Wed 20 August 2014

Computers that Writers and Gamers use

Posted by. James Jackson This article was posted in Self Publishing, Routine and tagged with Self-Publishing, Indie Authors
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The technology of a writer (and avid Gamer)

terran chronicles universe blogThe only common denominator for my title is that I do both. In reality, the computer system that is essential for writing has rather simple needs, while a gaming system definitely requires far newer technology. I will add that having multiple monitors for both is a very handy feature.

The first debate for a writing machine is; do you go for a Mac? Or a PC? Well, that depends upon how writers wish to publish to iTunes. If people use third party companies, such as Smashwords or D2D, then either platform works. If writers wish to publish to Apple themselves, then a Mac is a must. The software packages, iPages, iBooks, and iTunes Producer, are proprietary. As an additional note, when considering a Mac, be sure that it is able to run, OS X Mountain Lion, or better. This is key, as the publishing process requires the latest software.

I own both, though this is not something I recommend. I use a Macbook air to convert my efforts into ePub files. This allows me to publish directly to Apple. I did this so I could gain greater control over key words, and when the eBooks actually publish. However, my writing is done on my Windows based PC.

I have always owned gaming systems, and thus, still have one with a pair of large screens, tons of memory, and all the goodies in between. Once I started writing, this computer simply took over the task. The screens offer plenty of real estate when it comes to research, playing music, and for keeping up with social media. (Or trying to anyway!)

When it comes to writing software, the choices are seemingly limitless. If I were to write on my Mac, then I would probably use Scrivener. This software is also available for PC, and is something that I am considering switching over to, in the future. I could spend all day discussing the many packages out there. But instead, I offer this piece of advice; write with the tool that is the easiest and most comfortable to use. A complicated software package can in fact, distract the writer from their task, and that is writing! For this reason I still use Microsoft word, as I have done so since its earliest inception.

One key element to consider with a machine for writing, is backups. While this is not as essential to a gaming machine, it is to a writer’s. Make sure you have multiple hard drives, or SSD’s, run backups to external drives, and also to online storage. In addition I backup my work to USB drives, and usually carry the latest version with me. I do this because we had a house fire once, and almost lost all of our computers, which would have also meant the backup drives!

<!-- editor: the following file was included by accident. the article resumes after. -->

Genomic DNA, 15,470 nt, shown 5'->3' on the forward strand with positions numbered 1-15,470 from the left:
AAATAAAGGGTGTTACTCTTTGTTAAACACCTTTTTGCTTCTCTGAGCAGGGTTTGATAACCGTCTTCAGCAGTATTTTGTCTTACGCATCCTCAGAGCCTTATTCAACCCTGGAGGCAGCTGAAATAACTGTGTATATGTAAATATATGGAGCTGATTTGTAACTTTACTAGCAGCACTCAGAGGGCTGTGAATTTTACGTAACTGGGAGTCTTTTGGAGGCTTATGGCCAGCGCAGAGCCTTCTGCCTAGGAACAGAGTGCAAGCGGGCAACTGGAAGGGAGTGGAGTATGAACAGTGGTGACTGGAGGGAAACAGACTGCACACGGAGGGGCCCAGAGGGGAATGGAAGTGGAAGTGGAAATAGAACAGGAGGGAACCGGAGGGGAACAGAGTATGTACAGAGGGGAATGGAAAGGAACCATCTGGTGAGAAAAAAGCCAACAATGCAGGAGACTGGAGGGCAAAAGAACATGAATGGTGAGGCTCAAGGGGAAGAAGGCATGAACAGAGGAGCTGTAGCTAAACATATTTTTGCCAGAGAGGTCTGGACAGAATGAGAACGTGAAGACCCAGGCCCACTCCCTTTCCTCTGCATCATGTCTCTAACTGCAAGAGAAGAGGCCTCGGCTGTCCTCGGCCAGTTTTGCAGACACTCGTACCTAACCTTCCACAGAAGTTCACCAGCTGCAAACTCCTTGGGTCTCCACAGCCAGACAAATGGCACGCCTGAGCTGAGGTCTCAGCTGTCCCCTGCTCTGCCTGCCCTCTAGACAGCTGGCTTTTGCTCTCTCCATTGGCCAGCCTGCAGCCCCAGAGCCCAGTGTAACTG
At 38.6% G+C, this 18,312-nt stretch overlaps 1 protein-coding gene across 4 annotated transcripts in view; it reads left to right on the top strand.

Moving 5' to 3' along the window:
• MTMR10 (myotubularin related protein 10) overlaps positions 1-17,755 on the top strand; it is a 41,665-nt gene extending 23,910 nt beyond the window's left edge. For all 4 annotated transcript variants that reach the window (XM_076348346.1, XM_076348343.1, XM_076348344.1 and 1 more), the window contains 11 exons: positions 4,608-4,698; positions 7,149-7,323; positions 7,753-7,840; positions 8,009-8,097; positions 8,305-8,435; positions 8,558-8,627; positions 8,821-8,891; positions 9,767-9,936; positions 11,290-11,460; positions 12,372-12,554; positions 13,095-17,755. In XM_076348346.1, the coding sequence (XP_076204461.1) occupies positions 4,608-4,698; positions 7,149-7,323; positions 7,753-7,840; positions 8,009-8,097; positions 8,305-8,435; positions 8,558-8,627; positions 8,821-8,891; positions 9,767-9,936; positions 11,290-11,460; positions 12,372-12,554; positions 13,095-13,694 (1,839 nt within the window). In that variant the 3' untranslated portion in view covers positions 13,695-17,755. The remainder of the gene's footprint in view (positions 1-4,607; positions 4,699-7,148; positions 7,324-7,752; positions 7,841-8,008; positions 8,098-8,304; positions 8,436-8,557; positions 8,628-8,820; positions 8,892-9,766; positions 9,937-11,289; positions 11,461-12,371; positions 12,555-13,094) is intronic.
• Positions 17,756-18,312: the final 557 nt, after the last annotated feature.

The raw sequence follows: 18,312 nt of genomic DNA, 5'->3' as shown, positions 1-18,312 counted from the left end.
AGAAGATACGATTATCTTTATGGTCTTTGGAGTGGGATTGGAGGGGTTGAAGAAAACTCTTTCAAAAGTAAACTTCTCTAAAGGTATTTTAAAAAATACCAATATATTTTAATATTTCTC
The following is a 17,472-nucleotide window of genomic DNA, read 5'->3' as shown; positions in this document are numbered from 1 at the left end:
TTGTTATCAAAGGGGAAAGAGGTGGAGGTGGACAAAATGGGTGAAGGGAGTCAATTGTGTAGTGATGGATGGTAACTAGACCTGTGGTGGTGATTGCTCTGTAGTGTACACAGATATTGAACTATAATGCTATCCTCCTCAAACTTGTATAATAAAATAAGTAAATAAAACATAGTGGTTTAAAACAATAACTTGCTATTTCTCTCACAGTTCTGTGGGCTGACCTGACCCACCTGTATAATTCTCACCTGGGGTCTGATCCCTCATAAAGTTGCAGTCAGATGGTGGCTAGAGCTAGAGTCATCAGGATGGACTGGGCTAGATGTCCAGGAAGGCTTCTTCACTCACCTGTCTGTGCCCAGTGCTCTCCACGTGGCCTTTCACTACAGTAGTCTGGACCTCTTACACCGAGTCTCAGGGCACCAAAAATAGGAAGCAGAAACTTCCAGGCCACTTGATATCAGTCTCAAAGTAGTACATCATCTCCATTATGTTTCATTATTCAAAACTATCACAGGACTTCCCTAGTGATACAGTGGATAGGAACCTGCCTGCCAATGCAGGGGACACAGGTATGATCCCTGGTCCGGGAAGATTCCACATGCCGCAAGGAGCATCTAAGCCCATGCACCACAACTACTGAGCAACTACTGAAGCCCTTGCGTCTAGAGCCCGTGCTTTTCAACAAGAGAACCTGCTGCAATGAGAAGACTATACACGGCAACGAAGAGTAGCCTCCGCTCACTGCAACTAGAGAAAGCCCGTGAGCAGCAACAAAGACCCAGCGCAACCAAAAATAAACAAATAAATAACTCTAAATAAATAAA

There are three rules in I.T.; Backup... backup... backup...

Okay, it is time for a few words on a gaming system. If I were building a new Windows based computer today, I would consider the following: SSD’s are the fastest drives that the average person can buy, and thus a must. Secondly, purchase at least eight GB of ram, if not more. I use twelve, and find this to be the perfect amount for my system’s configuration.

A key piece of hardware, is the video card, and this requires its own section. There is an ongoing war between AMD and Nvidia, for video card supremacy. The pros and cons are as varied as are the opinions on which is better. I will not get into this debate, but instead, will focus on some core features that both cards have in common. One critical feature to both cards is the version of Direct X that they will run. Direct X 11 is the current flavor, but version 12 is on the way, so be mindful when looking. There is also a delicate balancing act when it comes to video cards; and that is, memory size, interface bits, and the number of CUDA cores. For example, a GTX 470 has 1.2GB of ram, a 320-bit interface, with 448 cores. A newer video card, the GT 640, at first looks more powerful with its 2GB of ram, but only has a 128-bit interface, and 384 cores. The only GTX470 outperforms the newer 640GT by almost three to one. So be careful when selecting a video card, newer is not always better. Also be mindful of the sales pitch of, “look at all the memory”. Well, imagine an hourglass. The narrowest part is the number of bits, while the sand is the memory. Having more memory, is not necessarily a benefit. There is a lot more to video cards than I have explained here, but at least this is the general gist of what to consider.

Motherboards have different chipsets, each with its own pros and cons. There is literally a myriad of other elements to consider. But I feel that if I delve into these, I will not only confuse most people, I would bore you to death with the technical jargon.

Lastly, I will remind folks not to skimp on the power supply (PSU) an often overlooked piece of hardware. Make sure you purchase one that is larger than your needs. In addition, check on how many ‘pins’ your video card requires. Also be mindful, a GTX780 requires 600 watts of power, while the Titan requires 700 watts. Once you factor in the motherboard, HDD’s/SSD’s, fans, and a ten percent buffer at least, you can see that even an 800 watt PSU is cutting it fine. Do not buy a cheap power supply, this is a false economy. Personally, I am a fan of a 1000 watt PSU, or more.

I have barely touched the surface of this topic, but will have to call it a day. Before I go, I will add one more suggestion. Do plenty of research. Make sure that the memory is compatible with the motherboard; the video card and PSU have the right amount of pins, and that your case is large enough to hold all of your goodies.


Take it easy mates.

James Jackson